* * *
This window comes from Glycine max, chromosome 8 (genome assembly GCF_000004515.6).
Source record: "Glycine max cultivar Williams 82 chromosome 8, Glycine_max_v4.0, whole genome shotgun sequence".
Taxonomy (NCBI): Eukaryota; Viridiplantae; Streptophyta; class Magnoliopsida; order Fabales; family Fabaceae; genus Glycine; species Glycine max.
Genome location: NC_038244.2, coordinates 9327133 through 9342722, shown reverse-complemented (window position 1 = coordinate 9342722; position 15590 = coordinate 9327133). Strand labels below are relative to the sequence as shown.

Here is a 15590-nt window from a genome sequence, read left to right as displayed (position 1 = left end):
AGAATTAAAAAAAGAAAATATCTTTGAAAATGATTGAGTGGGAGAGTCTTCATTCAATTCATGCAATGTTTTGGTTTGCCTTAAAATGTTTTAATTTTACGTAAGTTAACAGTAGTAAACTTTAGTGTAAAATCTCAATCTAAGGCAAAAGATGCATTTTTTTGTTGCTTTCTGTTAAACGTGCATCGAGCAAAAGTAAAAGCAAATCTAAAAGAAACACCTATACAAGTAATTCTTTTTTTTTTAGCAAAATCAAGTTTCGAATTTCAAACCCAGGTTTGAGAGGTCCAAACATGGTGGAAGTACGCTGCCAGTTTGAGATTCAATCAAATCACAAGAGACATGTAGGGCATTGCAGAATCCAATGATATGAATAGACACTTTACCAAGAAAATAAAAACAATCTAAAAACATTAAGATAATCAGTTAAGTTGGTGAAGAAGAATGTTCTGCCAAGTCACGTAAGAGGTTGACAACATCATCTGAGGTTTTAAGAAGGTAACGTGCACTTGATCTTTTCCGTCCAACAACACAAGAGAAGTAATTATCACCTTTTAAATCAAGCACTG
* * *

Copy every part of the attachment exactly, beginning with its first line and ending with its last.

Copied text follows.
This window comes from Glycine max, chromosome 8 (genome assembly GCF_000004515.6).
Source record: "Glycine max cultivar Williams 82 chromosome 8, Glycine_max_v4.0, whole genome shotgun sequence".
Taxonomy (NCBI): Eukaryota; Viridiplantae; Streptophyta; class Magnoliopsida; order Fabales; family Fabaceae; genus Glycine; species Glycine max.
Genome location: NC_038244.2, coordinates 9327133 through 9342722, shown reverse-complemented (window position 1 = coordinate 9342722; position 15590 = coordinate 9327133). Strand labels below are relative to the sequence as shown.

Here is a 15590-nt window from a genome sequence, read left to right as displayed (position 1 = left end):
AGAATTAAAAAAAGAAAATATCTTTGAAAATGATTGAGTGGGAGAGTCTTCATTCAATTCATGCAATGTTTTGGTTTGCCTTAAAATGTTTTAATTTTACGTAAGTTAACAGTAGTAAACTTTAGTGTAAAATCTCAATCTAAGGCAAAAGATGCATTTTTTTGTTGCTTTCTGTTAAACGTGCATCGAGCAAAAGTAAAAGCAAATCTAAAAGAAACACCTATACAAGTAATTCTTTTTTTTTTAGCAAAATCAAGTTTCGAATTTCAAACCCAGGTTTGAGAGGTCCAAACATGGTGGAAGTACGCTGCCAGTTTGAGATTCAATCAAATCACAAGAGACATGTAGGGCATTGCAGAATCCAATGATATGAATAGACACTTTACCAAGAAAATAAAAACAATCTAAAAACATTAAGATAATCAGTTAAGTTGGTGAAGAAGAATGTTCTGCCAAGTCACGTAAGAGGTTGACAACATCATCTGAGGTTTTAAGAAGGTAACGTGCACTTGATCTTTTCCGTCCAACAACACAAGAGAAGTAATTATCACCTTTTAAATCAAGCACTG